In the general US population in 1992, $49.2 billion was spent on back-pain-related disability, accounting for the largest single proportion (34%) of all occupation-related injury costs in that year. Put in perspective, this amount falls between the amount spent treating and compensating AIDS ($30.0 billion), and Alzheimer's ($67.3 billion), and is about a third of the total costs of circulatory and heart
disease ($164.3 billion). Eighty percent of these costs are consumed by the 10% of the back pain cases where disability persists longer than six weeks. Finding treatment programs that prevent work-disability from developing into a chronic, long-term condition could save considerable health care resources. Low back pain is most common between the ages of 30 to 45 years and the incidence is nearly equal among males and females. It is the single most common cause for disability in persons under age 45.
Most individuals suffering with low back pain recover spontaneously in 4 to 6 weeks, however many experience recurrent episodes later in life. For those patients who do not recover spontaneously, treatment begins conservatively, with only a small percentage ever requiring surgical intervention for severe recalcitrant low back pain. Yet despite this, there are more than 200,000 lumbar fusion surgeries performed in the U.S. each year.
Low back pain is ubiquitous in our society, affecting nearly 80% of the adult population at some time during their life. It represents the single most common cause for disability in persons under age 45.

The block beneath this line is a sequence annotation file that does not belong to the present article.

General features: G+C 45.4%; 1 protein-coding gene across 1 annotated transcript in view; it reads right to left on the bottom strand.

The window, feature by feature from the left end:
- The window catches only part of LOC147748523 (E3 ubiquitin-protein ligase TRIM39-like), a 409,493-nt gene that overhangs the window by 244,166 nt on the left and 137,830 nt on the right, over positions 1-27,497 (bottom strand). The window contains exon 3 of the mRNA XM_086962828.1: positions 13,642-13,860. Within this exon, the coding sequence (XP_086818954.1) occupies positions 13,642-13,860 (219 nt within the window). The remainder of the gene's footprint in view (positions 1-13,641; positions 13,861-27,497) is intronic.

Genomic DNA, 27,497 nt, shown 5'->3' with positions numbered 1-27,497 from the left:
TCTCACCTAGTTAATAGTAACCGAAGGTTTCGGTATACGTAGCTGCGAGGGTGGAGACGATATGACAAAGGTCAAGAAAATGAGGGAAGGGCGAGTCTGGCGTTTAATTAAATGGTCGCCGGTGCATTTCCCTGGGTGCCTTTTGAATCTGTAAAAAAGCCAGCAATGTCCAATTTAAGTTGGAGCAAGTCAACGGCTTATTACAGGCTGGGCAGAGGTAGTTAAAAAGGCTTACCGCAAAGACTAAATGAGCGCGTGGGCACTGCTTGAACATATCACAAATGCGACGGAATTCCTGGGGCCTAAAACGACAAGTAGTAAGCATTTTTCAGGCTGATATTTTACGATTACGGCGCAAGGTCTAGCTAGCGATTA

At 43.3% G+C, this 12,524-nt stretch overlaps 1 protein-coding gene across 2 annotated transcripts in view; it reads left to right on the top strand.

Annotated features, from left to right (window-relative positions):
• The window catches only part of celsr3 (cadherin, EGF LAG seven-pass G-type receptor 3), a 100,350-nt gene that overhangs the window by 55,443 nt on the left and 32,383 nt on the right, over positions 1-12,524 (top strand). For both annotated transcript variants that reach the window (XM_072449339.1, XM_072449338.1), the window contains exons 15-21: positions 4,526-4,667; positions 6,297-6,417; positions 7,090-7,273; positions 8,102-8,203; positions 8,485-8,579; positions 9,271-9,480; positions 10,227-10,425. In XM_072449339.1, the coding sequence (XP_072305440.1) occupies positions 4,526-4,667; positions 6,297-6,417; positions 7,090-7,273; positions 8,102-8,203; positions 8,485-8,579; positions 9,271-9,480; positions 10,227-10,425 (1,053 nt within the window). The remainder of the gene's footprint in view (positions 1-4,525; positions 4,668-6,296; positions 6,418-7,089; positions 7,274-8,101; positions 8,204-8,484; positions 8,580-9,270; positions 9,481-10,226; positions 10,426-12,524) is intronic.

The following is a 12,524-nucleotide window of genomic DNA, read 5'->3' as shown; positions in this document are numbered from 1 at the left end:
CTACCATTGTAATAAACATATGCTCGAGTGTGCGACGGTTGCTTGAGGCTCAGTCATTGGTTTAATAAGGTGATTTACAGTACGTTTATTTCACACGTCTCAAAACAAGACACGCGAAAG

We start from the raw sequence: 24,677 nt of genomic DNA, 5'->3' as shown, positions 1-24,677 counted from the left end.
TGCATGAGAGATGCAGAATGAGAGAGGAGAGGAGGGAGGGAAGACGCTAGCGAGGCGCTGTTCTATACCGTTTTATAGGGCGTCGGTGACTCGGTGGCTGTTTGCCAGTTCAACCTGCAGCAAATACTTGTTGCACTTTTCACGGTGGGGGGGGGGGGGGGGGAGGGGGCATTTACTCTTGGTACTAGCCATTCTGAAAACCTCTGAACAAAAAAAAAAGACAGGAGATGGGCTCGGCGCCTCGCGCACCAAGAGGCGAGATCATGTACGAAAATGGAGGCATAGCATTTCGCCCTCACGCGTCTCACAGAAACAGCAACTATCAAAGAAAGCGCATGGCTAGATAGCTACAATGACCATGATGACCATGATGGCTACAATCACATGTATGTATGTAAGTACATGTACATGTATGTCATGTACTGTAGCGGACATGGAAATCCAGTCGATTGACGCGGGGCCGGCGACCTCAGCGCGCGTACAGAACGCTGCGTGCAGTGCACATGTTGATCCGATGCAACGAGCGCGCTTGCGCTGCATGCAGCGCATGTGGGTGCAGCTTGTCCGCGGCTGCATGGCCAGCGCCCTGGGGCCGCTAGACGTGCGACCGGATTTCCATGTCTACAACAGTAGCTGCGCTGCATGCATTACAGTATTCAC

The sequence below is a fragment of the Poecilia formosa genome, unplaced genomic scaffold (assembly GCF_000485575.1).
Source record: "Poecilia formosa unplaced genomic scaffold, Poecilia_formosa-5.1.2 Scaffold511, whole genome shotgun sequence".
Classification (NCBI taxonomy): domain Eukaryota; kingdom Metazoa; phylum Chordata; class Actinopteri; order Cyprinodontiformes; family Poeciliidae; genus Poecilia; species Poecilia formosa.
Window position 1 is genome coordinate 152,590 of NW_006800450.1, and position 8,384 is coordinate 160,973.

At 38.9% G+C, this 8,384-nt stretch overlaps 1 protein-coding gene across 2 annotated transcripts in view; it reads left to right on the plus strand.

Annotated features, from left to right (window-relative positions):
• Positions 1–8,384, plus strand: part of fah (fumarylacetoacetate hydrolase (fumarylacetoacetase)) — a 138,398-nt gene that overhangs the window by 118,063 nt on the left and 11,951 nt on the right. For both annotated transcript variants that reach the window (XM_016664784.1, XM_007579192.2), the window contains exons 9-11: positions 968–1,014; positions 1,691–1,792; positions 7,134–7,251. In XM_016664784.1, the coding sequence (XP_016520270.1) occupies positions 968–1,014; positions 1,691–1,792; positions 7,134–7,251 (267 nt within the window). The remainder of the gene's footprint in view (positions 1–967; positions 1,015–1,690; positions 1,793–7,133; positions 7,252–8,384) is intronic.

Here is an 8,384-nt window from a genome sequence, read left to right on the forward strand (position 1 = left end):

Lumbar spinal fusion is an accepted treatment for painful lumbar degenerative disc disease that has failed conservative treatment. Over the years, a variety of fusion techniques for the lumbar spine have evolved, from bone graft alone, to the addition of spinal instrumentation as an adjunct to improve fusion rate. More recently, lumbar interbody fusion techniques have been developed to provide solid fixation of spinal segments while at the same time, maintaining load-bearing capacity and proper disc height. Each technique for lumbar fusion has its advantages and disadvantages, but in general, the type of surgery a physician chooses to perform is typically based on the nature of the pathology.
The main disadvantage of the posterior procedures is the injury to the stabilizing posterior spinal muscles and their nerve supply, which may be a source for continued loss of function and pain. The long incisions, extending well above and below the spinal